Lot’s of new babies are being born and, that being said, you really have to watch out for little black blobs in tall grass.

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We scoured the ground while driving through the field so as not to run over a calf and look what we found!

One must always watch out for hidden calves.

And then one must always watch out for mamas.

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It goes back to that whole “cleaning your clock” idea. Jerseys are so used to being messed with and their natures are usually docile and gentle. Beef cows, on the other hand, can make for some entertaining stories every once in a while. For example, the farmer got chased back into his truck yesterday after trying to find out the gender of a new calf. His truck barely got out unscathed. Dents in farm trucks are a common occurrence. That mama apparently wants her calf’s gender to remain a secret. (SO wish I had been there and seen that!)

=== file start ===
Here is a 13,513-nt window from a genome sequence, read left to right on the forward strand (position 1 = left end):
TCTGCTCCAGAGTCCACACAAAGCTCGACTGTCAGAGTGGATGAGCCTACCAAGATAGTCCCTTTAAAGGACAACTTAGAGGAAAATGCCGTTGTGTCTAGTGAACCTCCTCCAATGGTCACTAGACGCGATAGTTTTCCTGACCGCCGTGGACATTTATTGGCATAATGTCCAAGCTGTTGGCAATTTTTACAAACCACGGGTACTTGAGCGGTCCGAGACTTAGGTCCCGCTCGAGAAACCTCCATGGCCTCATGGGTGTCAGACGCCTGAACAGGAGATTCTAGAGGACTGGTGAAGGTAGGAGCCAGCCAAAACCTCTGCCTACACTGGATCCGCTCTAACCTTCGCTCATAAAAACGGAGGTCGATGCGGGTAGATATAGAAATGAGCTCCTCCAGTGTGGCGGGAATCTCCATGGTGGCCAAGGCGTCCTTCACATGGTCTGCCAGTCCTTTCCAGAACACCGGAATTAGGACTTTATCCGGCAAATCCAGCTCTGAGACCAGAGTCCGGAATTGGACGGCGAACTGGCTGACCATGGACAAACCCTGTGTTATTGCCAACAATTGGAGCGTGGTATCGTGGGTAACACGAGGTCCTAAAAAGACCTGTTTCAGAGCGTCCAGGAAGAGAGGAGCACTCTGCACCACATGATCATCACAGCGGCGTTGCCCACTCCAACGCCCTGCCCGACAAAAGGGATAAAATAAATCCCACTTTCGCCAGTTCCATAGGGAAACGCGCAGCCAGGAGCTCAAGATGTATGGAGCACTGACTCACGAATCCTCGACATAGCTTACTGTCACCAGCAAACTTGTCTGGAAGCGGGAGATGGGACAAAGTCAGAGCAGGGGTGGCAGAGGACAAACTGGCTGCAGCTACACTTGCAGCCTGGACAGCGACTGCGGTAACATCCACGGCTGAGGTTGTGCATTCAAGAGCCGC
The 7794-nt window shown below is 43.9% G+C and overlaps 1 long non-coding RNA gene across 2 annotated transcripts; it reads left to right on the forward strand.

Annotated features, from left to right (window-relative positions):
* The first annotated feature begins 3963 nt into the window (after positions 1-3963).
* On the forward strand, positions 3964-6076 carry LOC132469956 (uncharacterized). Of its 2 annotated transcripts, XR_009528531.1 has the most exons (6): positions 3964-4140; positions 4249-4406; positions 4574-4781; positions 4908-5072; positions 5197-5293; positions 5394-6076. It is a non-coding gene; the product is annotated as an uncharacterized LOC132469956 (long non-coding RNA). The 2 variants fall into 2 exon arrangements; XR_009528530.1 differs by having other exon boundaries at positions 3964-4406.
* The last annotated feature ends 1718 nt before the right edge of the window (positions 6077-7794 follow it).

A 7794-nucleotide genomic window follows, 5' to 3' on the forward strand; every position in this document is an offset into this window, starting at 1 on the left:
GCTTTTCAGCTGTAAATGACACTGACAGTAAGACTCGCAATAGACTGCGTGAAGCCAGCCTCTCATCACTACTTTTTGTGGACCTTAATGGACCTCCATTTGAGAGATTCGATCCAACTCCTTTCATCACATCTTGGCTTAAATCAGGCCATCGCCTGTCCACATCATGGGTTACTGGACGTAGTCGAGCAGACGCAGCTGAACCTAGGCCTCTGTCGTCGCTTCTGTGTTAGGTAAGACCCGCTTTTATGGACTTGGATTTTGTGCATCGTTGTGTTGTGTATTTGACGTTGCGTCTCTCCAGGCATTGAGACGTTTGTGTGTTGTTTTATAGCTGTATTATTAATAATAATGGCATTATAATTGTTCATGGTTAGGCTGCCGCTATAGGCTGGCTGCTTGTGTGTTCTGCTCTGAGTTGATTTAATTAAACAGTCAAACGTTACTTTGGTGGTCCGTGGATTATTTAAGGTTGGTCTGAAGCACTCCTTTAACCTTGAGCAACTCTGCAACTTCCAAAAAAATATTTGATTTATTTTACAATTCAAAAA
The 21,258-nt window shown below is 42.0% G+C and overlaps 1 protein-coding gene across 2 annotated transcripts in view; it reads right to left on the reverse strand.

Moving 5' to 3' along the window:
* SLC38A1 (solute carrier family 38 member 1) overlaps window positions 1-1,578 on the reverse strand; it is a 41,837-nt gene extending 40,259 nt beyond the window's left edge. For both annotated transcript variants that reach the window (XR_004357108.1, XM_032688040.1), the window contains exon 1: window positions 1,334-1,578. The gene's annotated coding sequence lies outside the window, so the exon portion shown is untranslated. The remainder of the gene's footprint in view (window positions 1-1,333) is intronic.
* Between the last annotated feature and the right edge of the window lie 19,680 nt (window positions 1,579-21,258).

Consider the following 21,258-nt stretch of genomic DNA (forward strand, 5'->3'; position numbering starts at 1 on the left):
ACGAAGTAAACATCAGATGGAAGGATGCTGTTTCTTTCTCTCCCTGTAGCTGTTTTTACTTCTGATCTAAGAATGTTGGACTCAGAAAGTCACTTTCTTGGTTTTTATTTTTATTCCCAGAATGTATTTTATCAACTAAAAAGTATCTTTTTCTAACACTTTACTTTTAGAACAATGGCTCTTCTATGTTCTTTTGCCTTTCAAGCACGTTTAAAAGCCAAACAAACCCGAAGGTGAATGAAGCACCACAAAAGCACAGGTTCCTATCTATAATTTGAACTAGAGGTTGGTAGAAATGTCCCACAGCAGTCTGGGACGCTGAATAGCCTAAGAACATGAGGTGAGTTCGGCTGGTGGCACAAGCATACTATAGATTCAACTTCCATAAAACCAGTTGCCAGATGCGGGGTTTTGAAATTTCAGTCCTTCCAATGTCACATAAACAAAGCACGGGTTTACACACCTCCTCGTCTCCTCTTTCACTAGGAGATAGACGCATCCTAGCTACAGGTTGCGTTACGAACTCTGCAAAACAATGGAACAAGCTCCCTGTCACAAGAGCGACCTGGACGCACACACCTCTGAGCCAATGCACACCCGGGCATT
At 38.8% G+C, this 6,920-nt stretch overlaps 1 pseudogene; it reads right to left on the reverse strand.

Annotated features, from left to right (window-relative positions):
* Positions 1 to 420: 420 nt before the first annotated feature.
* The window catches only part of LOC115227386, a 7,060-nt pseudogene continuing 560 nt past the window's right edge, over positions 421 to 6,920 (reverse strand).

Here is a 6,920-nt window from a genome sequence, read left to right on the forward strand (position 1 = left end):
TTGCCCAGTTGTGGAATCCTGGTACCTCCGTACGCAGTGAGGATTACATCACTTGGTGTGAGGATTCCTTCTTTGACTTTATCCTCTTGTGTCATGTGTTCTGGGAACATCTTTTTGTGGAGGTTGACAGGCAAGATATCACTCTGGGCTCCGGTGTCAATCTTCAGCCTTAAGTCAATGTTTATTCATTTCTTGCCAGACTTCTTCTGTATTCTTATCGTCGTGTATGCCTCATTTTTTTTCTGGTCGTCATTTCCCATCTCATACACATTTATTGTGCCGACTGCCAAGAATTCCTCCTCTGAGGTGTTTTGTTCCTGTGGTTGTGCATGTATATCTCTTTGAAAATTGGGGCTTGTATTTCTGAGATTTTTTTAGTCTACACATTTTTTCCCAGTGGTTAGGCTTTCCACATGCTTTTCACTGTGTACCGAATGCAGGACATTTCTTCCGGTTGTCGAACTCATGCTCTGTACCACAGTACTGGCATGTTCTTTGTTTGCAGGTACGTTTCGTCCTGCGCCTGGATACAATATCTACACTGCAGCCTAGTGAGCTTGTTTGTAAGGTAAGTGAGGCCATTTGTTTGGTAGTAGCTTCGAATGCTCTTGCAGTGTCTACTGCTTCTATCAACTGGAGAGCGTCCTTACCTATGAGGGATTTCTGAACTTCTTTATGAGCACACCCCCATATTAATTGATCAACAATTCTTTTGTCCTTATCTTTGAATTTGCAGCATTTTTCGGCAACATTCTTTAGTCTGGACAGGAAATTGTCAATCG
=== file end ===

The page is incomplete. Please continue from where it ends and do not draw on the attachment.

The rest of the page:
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The last thing that we always have to watch out for are these two. They might be little girls, but they are FEARLESS. No concept of danger = turning Daddy into a nervous wreck, sometimes. But, neither one of us would trade raising them in the country on a farm. Teaching them to watch out for things…and for each other…will come.

Back To School Disclaimers

Today started the first day of Taegan’s last year of preschool. She was so excited!

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This little girl loves school.

Taegan’s learned a lot over the summer being on the farm with us every day. This summer she took much more of an interest in helping her dad. Morning and night, she could be found in the dairy barn milking, shoveling manure, spraying manure off the walkways, bottle feeding calves, doctoring cows/calves for various illnesses, riding around with the farmer feeding, and sitting in a chair watching as crops were cut and baled. She’s been taking it all in.

That being said, here’s my disclaimer to her teachers this year: If the words “We had to breed last night” come out of her mouth, please don’t be alarmed. The farmer is trying to teach her to substitute “breed” with “AI,” but it hasn’t stuck yet.

And if she tells you that she milks 81 goats and that sometimes she has to treat them for “masatitis” with an antibiotic called “Colitis,” just go with it.  Once in a while, she has to take a few of those goats to the sale barn for “rotten foot,” rather than foot rot.